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Restorative Practices at JMU

Restorative practices comes from the larger theoretical framework of restorative justice. The philosophy behind restorative justice considers the importance of harms created during a conflict or violation, the needs of those impacted by the conflict, the obligations of the person who created the harm, and the engagement from community members who might be directly or indirectly affected by the harm.

For more details on the logistics of Restorative Practices at JMU, visit the Restorative Practices section of the JMU Student Handbook

Restorative Practices Mission

By collaborating with campus and community partners, the Restorative Practices Program strives to build connections, cultivate empathy, and facilitate meaningful conversations in order to create a more restorative campus. 

Goal of Restorative Practices

By using restorative practices, we hope to encourage students to take active responsibility for their actions and work within the JMU community to repair and heal any harm created by misconduct. OSARP creates a safe space for all involved parties to have their concerns heard and work with participants to help them address concerns in the best possible way for them. This approach allows individual growth, while promoting community and empowering participants to repair the harm that has happened.

What Restorative Processes do:
  • Encourage individuals to take responsibility for their actions
  • Allow individuals to play an active role in repairing harms they have created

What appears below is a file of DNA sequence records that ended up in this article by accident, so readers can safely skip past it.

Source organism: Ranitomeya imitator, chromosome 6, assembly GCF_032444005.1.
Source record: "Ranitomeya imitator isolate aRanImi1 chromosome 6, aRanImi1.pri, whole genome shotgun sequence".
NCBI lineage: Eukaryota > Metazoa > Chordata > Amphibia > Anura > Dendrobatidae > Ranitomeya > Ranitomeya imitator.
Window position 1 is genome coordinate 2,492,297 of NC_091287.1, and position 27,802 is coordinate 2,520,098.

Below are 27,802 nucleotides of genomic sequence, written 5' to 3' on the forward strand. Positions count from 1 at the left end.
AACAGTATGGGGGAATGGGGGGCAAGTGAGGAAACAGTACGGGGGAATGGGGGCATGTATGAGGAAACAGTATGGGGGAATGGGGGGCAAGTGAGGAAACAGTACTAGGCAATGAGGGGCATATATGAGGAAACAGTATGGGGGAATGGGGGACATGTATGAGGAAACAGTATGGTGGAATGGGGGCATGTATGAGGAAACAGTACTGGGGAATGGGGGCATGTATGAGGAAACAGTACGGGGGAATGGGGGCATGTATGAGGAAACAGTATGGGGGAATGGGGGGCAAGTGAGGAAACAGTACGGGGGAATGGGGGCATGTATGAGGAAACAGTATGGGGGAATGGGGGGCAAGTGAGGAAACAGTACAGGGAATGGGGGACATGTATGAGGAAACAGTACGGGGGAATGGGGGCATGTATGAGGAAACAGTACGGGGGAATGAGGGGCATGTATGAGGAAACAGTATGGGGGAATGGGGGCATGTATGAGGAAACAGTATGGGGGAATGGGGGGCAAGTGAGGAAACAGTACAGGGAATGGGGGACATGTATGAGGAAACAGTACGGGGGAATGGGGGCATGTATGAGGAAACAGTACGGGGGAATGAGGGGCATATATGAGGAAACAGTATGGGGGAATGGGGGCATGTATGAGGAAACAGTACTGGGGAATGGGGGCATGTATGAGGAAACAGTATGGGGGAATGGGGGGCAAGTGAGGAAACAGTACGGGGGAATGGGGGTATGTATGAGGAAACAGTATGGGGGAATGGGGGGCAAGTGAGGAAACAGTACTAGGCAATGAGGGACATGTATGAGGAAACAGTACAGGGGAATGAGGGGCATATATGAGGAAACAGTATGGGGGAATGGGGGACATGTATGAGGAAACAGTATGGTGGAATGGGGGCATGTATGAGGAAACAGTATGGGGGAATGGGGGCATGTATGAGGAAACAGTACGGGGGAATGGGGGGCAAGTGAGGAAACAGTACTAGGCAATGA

• Include everyone’s perspective in the process
  • Encourage peers to seek understanding & rebuild trust
  • Help determine what the individual can do to demonstrate they are a positive member of the community
  • Allow for a higher level of learning/reflection
  • Hopefully enhance skills the student will use beyond JMU
What to Expect:

Restorative practices may be different from meetings you have attended in the past because they allow the opportunity for:

  • Sharing emotions
  • Addressing harms and needs in a polite and respectful manner
  • Telling your story and listening to others’ stories
  • Taking responsibility for your behavior
  • Forgiving past harms
  • Gaining a deeper understanding of the individuals involved
  • Group decision making
  • Active listening
  • Community engagement

Participating in a Restorative Process has several benefits:

  • Increases sense of belonging
  • Increases Community awareness
  • Develops problem-solving skills
  • Improves relationships
  • Creates empathy
  • Increases the need to take responsibility
  • Develops strategies for expressing feelings
  • Promotes accountability
Contact Us

Contact the Office of Student Accountability and Restorative Practices (OSARP) at (540) 568-6218 or via email at for more information.

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